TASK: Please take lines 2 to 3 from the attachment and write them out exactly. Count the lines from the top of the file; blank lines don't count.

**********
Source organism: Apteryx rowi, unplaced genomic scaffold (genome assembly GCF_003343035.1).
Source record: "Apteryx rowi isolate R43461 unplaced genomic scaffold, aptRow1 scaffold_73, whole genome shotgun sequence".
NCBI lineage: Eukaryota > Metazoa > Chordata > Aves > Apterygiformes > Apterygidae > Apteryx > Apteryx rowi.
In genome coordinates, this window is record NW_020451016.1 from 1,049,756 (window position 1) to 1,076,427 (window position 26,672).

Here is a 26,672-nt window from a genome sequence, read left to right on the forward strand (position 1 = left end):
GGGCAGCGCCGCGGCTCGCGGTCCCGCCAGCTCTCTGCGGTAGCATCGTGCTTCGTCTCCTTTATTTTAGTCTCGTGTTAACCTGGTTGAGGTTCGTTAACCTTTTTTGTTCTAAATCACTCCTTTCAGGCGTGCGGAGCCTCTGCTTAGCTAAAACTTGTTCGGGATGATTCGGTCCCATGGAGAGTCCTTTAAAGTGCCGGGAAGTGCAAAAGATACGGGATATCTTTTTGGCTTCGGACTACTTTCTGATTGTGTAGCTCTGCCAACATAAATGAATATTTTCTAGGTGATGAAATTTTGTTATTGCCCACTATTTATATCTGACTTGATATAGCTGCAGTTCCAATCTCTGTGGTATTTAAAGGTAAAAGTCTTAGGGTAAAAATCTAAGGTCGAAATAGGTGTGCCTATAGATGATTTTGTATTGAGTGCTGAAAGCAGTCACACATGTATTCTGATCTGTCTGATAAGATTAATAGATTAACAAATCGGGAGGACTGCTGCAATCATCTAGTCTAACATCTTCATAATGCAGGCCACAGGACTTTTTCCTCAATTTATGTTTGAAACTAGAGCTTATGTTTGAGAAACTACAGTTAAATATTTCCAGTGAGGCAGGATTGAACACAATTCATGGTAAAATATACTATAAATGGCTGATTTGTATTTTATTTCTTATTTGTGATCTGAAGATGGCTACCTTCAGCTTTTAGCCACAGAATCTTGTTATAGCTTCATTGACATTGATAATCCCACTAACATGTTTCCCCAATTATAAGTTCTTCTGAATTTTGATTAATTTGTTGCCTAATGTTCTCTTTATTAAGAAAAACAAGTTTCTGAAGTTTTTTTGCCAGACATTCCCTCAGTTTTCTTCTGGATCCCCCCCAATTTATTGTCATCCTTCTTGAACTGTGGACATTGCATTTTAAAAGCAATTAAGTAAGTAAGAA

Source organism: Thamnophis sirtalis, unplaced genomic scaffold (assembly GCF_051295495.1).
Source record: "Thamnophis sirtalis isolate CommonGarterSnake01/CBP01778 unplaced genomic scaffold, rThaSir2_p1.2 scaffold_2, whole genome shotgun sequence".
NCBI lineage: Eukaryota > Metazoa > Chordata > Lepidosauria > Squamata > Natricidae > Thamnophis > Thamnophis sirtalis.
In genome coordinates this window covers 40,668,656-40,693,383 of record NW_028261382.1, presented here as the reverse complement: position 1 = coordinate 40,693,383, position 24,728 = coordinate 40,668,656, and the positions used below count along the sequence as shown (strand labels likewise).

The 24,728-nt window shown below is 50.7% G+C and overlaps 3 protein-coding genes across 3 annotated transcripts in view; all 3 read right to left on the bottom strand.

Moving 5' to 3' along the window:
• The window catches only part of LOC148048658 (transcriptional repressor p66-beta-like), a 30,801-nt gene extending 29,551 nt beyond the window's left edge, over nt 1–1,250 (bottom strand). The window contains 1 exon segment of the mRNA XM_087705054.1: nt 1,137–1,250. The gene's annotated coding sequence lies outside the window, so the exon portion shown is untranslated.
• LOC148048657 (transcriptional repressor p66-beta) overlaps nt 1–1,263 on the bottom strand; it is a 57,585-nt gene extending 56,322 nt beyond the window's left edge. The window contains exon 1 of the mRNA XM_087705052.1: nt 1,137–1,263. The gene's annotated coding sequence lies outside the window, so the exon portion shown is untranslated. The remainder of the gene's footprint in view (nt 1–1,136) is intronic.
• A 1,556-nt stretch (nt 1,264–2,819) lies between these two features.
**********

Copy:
Source record: "Apteryx rowi isolate R43461 unplaced genomic scaffold, aptRow1 scaffold_73, whole genome shotgun sequence".
NCBI lineage: Eukaryota > Metazoa > Chordata > Aves > Apterygiformes > Apterygidae > Apteryx > Apteryx rowi.